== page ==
Staffer Showed How Trained Personnel
Can Respond In Emergency, Director Says
MARYLAND – Birdie the cat, stuck to a bird feeder with a wire piercing its eye, was rescued June 13 by the county’s new animal cruelty task force, PETS (Prevention, Education, Training and Systems), the SSPCA announced today.
It was feared the cat would have to be put down but, with care and treatment at the Hartwick Seminary shelter, it now seems Birdie will be fine.
“We are proud to work with first responders who care about animals, and on this day that was certainly the case,” said Stacie Haynes, SSPCA executive director.
“It would have been easy to end the cat’s life but, instead, a number of caring people jumped into action and saved the life of one very grateful cat,” she said.
Allison Hungerford said she “grabbed wire cutters, a towel and a crate, and ran out the door” after getting the go ahead from Haynes.
“When I arrived, the cat was very scared, in shock and clearly in pain,” described Hungerford, a veterinarian technician assistant at the SQSPCA. “The birdhouse had been wired to a pole and she was standing by the pole unable to move, with a wire stuck in her eye.”
Trooper David Schulte met Hungerford at the scene. He covered the cat with a towel and held her still while Hungerford cut the wire. Together they carefully placed the cat in a carrier and Hungerford transported her to Heritage Veterinary Clinic, which is just down the road from the shelter. Clinic staff were able to remove the wire successfully without causing trauma to the cat’s eye. They treated the cat with eye medication and antibiotics, and released her to the shelter later that afternoon.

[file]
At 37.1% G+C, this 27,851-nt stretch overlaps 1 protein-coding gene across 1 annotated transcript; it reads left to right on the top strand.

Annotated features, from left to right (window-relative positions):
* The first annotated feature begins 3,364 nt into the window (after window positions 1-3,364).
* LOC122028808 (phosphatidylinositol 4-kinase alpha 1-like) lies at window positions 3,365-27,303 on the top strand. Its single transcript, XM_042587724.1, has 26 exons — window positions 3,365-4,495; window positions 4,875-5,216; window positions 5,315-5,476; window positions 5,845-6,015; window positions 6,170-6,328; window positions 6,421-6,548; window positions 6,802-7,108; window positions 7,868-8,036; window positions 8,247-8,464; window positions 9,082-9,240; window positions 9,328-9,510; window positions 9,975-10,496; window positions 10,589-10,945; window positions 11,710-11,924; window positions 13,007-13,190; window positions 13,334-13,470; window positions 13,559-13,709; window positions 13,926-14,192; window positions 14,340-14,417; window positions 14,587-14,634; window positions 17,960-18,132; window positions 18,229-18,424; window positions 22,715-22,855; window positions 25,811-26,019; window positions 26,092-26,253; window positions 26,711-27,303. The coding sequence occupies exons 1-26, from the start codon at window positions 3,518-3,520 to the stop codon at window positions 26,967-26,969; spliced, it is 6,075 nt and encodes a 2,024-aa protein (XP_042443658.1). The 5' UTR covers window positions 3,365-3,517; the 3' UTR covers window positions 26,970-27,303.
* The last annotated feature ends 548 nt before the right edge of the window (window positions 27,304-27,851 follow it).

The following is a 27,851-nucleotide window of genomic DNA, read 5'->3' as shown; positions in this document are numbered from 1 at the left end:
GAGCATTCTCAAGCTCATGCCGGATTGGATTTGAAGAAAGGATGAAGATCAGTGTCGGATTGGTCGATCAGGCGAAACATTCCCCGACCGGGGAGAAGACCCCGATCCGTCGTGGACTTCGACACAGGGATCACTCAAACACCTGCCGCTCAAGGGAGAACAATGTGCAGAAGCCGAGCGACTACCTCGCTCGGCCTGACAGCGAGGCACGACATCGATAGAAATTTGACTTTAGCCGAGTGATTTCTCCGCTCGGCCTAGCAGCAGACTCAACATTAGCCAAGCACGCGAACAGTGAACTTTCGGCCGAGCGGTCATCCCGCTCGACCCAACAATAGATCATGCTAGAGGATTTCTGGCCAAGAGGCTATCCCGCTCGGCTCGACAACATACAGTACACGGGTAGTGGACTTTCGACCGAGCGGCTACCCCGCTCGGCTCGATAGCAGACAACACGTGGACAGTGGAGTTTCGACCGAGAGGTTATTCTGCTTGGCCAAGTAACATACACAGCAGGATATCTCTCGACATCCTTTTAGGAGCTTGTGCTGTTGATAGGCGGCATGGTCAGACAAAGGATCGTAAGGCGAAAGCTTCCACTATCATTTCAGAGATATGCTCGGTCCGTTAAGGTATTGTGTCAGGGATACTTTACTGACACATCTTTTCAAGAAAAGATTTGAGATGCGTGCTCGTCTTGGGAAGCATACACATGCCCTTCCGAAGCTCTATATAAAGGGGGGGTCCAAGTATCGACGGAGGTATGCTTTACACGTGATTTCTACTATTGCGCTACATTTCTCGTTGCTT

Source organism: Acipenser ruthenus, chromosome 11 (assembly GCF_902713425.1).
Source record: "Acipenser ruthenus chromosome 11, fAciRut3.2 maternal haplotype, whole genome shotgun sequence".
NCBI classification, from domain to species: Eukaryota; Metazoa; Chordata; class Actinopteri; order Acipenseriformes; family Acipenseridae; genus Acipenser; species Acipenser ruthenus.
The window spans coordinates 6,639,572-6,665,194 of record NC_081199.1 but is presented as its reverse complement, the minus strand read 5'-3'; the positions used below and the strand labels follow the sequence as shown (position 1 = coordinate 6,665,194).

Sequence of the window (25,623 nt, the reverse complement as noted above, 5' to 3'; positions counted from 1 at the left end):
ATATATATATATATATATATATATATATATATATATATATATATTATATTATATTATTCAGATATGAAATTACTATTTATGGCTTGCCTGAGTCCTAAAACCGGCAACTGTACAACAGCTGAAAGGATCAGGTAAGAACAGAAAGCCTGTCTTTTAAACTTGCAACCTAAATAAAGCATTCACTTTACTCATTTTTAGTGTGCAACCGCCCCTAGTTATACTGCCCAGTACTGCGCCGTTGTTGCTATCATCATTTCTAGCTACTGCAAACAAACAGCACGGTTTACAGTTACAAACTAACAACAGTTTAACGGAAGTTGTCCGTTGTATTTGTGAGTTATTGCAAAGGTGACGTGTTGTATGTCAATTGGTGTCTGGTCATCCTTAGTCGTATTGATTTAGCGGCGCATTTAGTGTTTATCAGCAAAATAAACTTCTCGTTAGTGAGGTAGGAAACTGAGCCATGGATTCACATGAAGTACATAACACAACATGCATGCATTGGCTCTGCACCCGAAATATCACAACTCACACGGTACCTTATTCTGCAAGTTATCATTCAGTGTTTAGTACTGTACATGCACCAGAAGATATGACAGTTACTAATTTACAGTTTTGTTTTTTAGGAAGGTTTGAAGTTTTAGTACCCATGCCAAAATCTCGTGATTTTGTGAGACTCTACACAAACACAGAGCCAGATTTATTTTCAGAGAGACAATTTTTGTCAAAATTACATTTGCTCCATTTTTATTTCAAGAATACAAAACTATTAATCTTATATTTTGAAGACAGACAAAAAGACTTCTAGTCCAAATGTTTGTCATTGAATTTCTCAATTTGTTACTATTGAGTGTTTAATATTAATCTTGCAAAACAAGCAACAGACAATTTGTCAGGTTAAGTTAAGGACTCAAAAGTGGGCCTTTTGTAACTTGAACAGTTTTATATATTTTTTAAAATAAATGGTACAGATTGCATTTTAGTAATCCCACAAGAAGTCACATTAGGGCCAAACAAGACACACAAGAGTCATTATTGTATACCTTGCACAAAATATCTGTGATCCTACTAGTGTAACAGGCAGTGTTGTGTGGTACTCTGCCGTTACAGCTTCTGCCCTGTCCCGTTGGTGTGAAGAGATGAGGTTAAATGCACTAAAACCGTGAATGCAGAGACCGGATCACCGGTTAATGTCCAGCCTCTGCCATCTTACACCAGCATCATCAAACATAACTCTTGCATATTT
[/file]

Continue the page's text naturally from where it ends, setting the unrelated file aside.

“She should be just fine,” Hungerford reported.
“Birdie,” as the cat has come to be called, is a stray as far as anyone knows. Trooper Schulte knocked on the doors of neighboring houses to help determine if she belonged to anyone, but to no avail.
Hungerford is pleased to report that Birdie, who she describes as “shy, but sweet,” is doing very well. She has been spayed, vaccinated, treated for fleas, microchipped and is now up for adoption.
“Birdie is such a good example of the happy endings the animals at the Susquehanna SPCA are part of. Too often we hear about sad and tragic stories of animals being treated inhumanely, but here we have an interesting example of community teamwork and a resilient cat,” Haynes said. “Now Birdie just needs to find her forever home!”
To learn more about the Susquehanna SPCA and to meet Birdie and other available animals, stop by the shelter Tuesday through Saturday from noon to 5 p.m. or visit www.sqspca.org. For more information on upcoming events and volunteer opportunities, call (607) 547-8111.